This article was published in Australian Dictionary of Biography, Volume 11, (MUP), 1988
John Samuel Shearston (1853-1916), seamen's missionary, was born on Trafalgar Day, 21 October 1853, in Sydney, son of Sydney-born parents John Shearston, butcher, and his wife Elizabeth Catherine, née McMahon. After schooling, he was employed as a clerk at the Royal Mint, Sydney.
In 1872 Shearston compassionately rescued a drunken seaman from the ridicule and torment of a crowd in George Street; from that evening he began a personal, voluntary, spare-time mission to these neglected itinerant workers. He visited seamen in ships and in hospital distributing tracts, counselling them and inviting them to his Double Bay home. In 1878 he was licensed as a lay reader by Bishop Barker and accepted invitations to take services on board ships. On 29 April 1880 he married Mary Jane Sledge at Darling Point. Childless, they later adopted an orphaned naval rating.
Owing to his example and persistent canvassing, the Church of England Mission to Seamen was founded in 1881. Shearston, resigning from the Mint, was appointed missioner in May and his new home at 3 Princes Street, Dawes Point, became its headquarters. By day he visited merchantmen and foreign and royal naval ships, becoming a familiar sight on Sydney Harbour in the 1880s in a skiff rowed by an Aboriginal youth. In the evenings he and his wife welcomed seamen with simple entertainment, reading materials, company and refreshments.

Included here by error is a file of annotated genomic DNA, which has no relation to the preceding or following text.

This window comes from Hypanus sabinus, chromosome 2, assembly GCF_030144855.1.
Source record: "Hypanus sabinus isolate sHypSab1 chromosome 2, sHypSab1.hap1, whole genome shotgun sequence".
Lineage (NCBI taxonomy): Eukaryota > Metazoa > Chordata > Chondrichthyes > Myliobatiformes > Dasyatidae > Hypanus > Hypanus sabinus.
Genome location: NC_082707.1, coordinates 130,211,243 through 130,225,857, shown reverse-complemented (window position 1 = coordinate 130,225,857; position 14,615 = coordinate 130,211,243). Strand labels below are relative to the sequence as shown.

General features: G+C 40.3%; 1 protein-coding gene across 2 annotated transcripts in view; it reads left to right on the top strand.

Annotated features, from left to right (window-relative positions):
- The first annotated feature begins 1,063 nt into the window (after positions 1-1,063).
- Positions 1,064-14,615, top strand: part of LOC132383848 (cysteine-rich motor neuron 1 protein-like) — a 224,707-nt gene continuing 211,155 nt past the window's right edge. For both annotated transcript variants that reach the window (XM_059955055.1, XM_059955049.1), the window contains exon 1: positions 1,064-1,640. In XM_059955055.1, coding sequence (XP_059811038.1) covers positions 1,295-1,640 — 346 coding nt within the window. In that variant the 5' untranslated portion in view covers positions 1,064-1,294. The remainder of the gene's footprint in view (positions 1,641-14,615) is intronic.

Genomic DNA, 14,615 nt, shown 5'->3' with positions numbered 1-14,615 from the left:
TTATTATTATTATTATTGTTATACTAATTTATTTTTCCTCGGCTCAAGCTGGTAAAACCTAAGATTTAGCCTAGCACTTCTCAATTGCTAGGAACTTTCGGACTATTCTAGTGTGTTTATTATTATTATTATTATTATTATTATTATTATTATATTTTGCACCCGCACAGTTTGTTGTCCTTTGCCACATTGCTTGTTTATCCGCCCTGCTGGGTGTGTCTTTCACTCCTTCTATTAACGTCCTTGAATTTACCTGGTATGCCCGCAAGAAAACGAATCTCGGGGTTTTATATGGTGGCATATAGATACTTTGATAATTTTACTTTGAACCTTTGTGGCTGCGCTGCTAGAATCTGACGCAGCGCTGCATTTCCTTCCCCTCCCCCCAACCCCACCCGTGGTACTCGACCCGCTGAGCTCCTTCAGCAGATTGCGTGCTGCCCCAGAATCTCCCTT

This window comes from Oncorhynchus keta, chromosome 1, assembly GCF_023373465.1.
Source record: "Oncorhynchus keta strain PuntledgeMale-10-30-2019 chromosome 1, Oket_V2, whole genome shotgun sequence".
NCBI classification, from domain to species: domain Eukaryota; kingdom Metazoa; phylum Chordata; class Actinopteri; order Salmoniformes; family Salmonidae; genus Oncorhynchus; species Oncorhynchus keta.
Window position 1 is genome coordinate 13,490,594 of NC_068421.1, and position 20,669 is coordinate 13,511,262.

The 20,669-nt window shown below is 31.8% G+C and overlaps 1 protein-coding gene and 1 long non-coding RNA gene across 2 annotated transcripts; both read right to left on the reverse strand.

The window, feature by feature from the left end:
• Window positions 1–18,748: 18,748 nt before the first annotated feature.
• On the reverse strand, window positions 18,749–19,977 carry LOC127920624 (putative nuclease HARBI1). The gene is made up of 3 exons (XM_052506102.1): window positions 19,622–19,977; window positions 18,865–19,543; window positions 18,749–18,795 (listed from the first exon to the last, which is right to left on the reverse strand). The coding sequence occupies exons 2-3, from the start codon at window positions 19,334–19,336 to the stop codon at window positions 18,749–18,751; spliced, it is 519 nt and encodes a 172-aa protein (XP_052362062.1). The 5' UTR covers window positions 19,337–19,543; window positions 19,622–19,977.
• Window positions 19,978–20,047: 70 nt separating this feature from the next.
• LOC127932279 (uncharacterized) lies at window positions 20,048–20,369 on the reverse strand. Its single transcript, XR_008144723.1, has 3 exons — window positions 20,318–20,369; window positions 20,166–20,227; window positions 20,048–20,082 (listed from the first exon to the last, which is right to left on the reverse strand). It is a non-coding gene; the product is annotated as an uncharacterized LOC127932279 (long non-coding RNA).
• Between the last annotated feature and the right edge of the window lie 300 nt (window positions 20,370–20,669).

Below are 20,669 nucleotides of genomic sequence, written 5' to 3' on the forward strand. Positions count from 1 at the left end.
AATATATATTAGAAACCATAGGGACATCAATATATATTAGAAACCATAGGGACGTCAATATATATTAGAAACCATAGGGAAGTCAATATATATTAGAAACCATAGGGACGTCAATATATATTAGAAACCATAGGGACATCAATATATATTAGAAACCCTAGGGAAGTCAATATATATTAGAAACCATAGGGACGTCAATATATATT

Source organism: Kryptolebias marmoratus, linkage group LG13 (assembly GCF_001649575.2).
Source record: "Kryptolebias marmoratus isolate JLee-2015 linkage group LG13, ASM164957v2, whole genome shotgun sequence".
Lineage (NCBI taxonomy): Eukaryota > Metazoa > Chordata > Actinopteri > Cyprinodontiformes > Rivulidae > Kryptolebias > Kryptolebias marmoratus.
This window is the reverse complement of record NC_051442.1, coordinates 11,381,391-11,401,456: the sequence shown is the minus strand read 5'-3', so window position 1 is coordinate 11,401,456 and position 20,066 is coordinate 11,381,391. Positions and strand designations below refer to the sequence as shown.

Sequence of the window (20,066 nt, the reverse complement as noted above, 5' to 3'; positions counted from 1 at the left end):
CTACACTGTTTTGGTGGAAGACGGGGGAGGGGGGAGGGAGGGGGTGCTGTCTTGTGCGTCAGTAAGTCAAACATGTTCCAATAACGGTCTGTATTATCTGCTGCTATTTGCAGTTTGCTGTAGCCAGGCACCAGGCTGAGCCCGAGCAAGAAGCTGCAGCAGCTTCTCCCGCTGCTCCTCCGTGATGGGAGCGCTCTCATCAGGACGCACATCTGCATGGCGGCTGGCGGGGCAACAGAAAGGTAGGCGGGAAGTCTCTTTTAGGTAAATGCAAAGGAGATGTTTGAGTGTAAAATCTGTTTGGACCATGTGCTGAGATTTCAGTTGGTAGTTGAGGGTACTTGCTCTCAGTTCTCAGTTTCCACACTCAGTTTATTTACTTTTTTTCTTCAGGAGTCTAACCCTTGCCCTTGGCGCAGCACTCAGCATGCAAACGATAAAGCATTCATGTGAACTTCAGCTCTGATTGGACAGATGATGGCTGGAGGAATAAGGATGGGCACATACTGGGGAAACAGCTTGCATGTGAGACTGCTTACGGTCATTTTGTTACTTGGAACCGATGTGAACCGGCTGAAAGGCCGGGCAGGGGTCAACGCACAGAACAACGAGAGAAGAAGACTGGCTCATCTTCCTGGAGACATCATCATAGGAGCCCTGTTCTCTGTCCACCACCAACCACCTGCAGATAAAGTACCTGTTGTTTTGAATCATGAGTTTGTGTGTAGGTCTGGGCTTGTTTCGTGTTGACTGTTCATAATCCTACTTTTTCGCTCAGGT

A member of the Independent Order of Good Templars, Shearston persuaded seamen to avoid the many sleazy dens where alcohol, sex, quack medicines, amusements and accommodation were available so long as they had money in their pockets. In 1885, with the help of friends, he moved to larger premises at 9 Princes Street, renamed Trafalgar House, where they were also able to offer some residential accommodation. At the end of 1886, at its committee's request, he agreed to also act as superintendent of Goodenough Royal Naval House at 39 Princes Street, which he ran in conjunction with Trafalgar House.
In 1889, to accommodate the increasing number of naval ratings on shore leave, a new Royal Naval House was erected by public subscription in Charlotte Place (Grosvenor Street); it could sleep 300 men and provided reading, dining-and billiard-rooms and a gymnasium. Shearston resigned as missioner to become superintendent of Royal Naval House in September 1890. Mrs Shearston acted as housekeeper. The men, grateful for their warm welcome, soon referred to the premises as 'Johnny's', by which they were known until closed in 1970. By August 1897 some 165,502 men had slept at Royal Naval House since it had opened. A new wing was opened in 1908. Shearston's work had the full support and co-operation of the admirals on the Australian Station. His most cherished possessions were signed photographs of George V who had visited Royal Naval House in 1901.
An active Freemason, Shearston was past master of Lodge Temperance and grand chaplain of United Grand Lodge of New South Wales (1897, 1915-16). He was dark haired, with a naval beard and wide forehead. Shearston died at Royal Naval House on 21 March 1916 and was buried in South Head cemetery. His wife and adopted son survived him. Shearston had remained a valuable member of the committee of the mission he had founded, which eventually was affiliated with the worldwide Missions to Seamen.
C. Craven-Sands, 'Shearston, John Samuel (1853–1916)', Australian Dictionary of Biography, National Centre of Biography, Australian National University, http://adb.anu.edu.au/biography/shearston-john-samuel-8409/text14769, published first in hardcopy 1988, accessed online 29 November 2015.
This article was first published in hardcopy in Australian Dictionary of Biography, Volume 11, (MUP), 1988